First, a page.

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Judge mulls 'wasted costs' as ACS:Law cases close

'Out of norm conduct' could mean payout for anti-piracy lawyers

Internet Security Threat Report 2014

A London court yesterday officially closed the book on allegations of illegal file-sharing brought by ACS:Law against 26 defendants.

In February, senior patent court Judge Colin Birss QC heavily criticised the law firm for pursuing alleged file-sharers with threatening letters and then ditching the cases, which led to claims that ACS:Law never had any intention of bringing the "accused" to court.

Ralli Solicitors, which is representing five of the defendants in the cases, is seeking £90,000 in costs. The BBC reports that Judge Birss is mulling whether ACS:Law should pay up.

ACS:Law and its client Media CAT fired off thousands of threatening legal missives to alleged illegal file-sharers, offering them the chance to pay a £495 settlement rather than face going to trial.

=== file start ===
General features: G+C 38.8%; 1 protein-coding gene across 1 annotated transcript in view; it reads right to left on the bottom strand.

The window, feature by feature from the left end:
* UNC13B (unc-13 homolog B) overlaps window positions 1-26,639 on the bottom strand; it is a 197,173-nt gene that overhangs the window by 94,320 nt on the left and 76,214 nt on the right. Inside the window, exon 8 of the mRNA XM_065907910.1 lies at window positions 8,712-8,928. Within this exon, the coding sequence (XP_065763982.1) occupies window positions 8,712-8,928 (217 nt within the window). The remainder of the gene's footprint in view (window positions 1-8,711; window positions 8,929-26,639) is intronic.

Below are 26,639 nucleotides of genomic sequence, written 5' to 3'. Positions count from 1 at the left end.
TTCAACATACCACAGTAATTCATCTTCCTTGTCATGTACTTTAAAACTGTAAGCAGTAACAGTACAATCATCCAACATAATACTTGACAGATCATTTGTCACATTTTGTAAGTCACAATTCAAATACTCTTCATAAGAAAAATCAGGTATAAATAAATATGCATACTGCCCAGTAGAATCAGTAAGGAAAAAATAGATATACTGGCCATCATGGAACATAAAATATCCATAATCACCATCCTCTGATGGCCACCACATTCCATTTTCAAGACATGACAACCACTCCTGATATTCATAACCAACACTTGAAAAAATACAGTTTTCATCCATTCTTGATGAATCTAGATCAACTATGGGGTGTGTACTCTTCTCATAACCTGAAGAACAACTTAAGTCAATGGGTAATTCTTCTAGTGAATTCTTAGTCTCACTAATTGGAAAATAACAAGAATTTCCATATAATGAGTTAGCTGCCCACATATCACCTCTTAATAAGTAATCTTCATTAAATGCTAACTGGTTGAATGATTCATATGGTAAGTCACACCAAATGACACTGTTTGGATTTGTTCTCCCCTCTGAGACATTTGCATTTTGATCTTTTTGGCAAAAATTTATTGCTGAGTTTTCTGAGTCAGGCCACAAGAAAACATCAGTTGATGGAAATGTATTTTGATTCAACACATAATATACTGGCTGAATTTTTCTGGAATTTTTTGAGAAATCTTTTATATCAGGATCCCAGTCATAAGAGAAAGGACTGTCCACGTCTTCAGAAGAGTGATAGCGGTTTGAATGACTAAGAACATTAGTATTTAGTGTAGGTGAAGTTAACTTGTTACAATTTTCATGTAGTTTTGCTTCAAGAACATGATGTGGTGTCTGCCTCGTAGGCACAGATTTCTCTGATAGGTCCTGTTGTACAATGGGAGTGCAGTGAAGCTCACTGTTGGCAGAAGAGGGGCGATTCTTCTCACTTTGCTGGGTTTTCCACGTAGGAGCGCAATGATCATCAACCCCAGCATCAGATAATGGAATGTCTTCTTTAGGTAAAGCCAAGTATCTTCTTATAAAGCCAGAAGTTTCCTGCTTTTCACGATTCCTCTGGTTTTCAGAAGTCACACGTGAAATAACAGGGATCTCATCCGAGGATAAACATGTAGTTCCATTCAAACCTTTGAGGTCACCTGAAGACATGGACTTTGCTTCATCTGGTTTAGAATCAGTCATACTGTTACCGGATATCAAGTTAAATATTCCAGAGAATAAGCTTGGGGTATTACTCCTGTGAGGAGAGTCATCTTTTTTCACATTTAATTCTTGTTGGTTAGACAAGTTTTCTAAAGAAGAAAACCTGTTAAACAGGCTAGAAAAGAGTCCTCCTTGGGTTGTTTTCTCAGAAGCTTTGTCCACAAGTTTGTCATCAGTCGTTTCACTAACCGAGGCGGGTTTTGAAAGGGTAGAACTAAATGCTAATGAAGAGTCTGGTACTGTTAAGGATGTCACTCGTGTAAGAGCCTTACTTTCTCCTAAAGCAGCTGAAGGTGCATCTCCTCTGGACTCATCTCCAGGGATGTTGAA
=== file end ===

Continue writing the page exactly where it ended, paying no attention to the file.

Typically, judges do not demand "wasted costs" from legal representatives.

"If ever there was a case with conduct out of the norm it was this one," said Judge Birss, which seemed to indicate that ACS:Law may cop a hefty pay-out bill.

Andrew Crossley, who founded ACS:Law and is currently under investigation by the Solicitors Regulation Authority, was not in court on Wednesday. He said in January that he was quitting the cases that went to trial in a patent court in London earlier this year, citing "immense hassle" to him and his family.

Crossley's barrister Paul Parker said his client shouldn't be liable for the costs and claimed that Crossley had spent £750,000 on pursuing alleged online pirates. His firm was operating at a loss and made £300,000 from people who did pay the fines.

That figure suggests that more than 600 people paid up to avoid facing ACS:Law in court.

“Media CAT and ACS:Law have a very real interest in avoiding public scrutiny of the cause of action because in parallel to the 26 court cases, a wholesale letter-writing campaign is being conducted from which revenues are being generated," said the judge at a court hearing last month.

"This letter-writing exercise is founded on the threat of legal proceedings such as the claims before this court.” ®

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